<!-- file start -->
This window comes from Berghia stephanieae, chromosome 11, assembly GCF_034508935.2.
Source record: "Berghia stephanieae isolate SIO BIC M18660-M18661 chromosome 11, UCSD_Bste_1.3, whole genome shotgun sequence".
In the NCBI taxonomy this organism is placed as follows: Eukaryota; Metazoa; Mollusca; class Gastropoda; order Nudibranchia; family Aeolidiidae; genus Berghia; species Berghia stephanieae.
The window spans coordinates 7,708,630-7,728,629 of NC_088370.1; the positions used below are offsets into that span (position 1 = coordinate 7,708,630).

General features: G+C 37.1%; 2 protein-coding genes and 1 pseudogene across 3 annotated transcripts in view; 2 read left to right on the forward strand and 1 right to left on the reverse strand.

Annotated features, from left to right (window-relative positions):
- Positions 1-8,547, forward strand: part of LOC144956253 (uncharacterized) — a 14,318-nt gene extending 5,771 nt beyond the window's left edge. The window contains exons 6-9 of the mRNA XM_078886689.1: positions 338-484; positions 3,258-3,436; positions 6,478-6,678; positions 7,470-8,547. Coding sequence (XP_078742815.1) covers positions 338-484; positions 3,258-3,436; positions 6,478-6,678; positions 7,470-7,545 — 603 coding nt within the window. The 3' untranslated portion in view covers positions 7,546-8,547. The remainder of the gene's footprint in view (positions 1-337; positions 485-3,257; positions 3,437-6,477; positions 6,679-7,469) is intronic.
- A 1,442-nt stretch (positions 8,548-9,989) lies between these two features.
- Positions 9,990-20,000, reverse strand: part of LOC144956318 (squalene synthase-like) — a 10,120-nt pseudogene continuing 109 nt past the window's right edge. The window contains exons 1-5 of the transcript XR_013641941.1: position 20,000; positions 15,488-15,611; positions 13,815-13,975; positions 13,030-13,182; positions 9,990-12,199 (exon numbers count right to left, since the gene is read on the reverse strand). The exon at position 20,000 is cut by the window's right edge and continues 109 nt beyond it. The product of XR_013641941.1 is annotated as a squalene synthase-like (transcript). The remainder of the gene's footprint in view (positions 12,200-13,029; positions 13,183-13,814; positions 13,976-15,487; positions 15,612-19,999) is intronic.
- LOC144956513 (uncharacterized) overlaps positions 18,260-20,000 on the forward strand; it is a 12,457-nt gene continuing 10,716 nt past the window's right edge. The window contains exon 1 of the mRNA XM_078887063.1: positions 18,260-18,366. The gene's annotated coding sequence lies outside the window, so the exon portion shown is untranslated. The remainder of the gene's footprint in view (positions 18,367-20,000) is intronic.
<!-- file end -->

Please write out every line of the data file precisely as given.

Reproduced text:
This window comes from Berghia stephanieae, chromosome 11, assembly GCF_034508935.2.
Source record: "Berghia stephanieae isolate SIO BIC M18660-M18661 chromosome 11, UCSD_Bste_1.3, whole genome shotgun sequence".
In the NCBI taxonomy this organism is placed as follows: Eukaryota; Metazoa; Mollusca; class Gastropoda; order Nudibranchia; family Aeolidiidae; genus Berghia; species Berghia stephanieae.
The window spans coordinates 7,708,630-7,728,629 of NC_088370.1; the positions used below are offsets into that span (position 1 = coordinate 7,708,630).

General features: G+C 37.1%; 2 protein-coding genes and 1 pseudogene across 3 annotated transcripts in view; 2 read left to right on the forward strand and 1 right to left on the reverse strand.

Annotated features, from left to right (window-relative positions):
- Positions 1-8,547, forward strand: part of LOC144956253 (uncharacterized) — a 14,318-nt gene extending 5,771 nt beyond the window's left edge. The window contains exons 6-9 of the mRNA XM_078886689.1: positions 338-484; positions 3,258-3,436; positions 6,478-6,678; positions 7,470-8,547. Coding sequence (XP_078742815.1) covers positions 338-484; positions 3,258-3,436; positions 6,478-6,678; positions 7,470-7,545 — 603 coding nt within the window. The 3' untranslated portion in view covers positions 7,546-8,547. The remainder of the gene's footprint in view (positions 1-337; positions 485-3,257; positions 3,437-6,477; positions 6,679-7,469) is intronic.
- A 1,442-nt stretch (positions 8,548-9,989) lies between these two features.
- Positions 9,990-20,000, reverse strand: part of LOC144956318 (squalene synthase-like) — a 10,120-nt pseudogene continuing 109 nt past the window's right edge. The window contains exons 1-5 of the transcript XR_013641941.1: position 20,000; positions 15,488-15,611; positions 13,815-13,975; positions 13,030-13,182; positions 9,990-12,199 (exon numbers count right to left, since the gene is read on the reverse strand). The exon at position 20,000 is cut by the window's right edge and continues 109 nt beyond it. The product of XR_013641941.1 is annotated as a squalene synthase-like (transcript). The remainder of the gene's footprint in view (positions 12,200-13,029; positions 13,183-13,814; positions 13,976-15,487; positions 15,612-19,999) is intronic.
- LOC144956513 (uncharacterized) overlaps positions 18,260-20,000 on the forward strand; it is a 12,457-nt gene continuing 10,716 nt past the window's right edge. The window contains exon 1 of the mRNA XM_078887063.1: positions 18,260-18,366. The gene's annotated coding sequence lies outside the window, so the exon portion shown is untranslated. The remainder of the gene's footprint in view (positions 18,367-20,000) is intronic.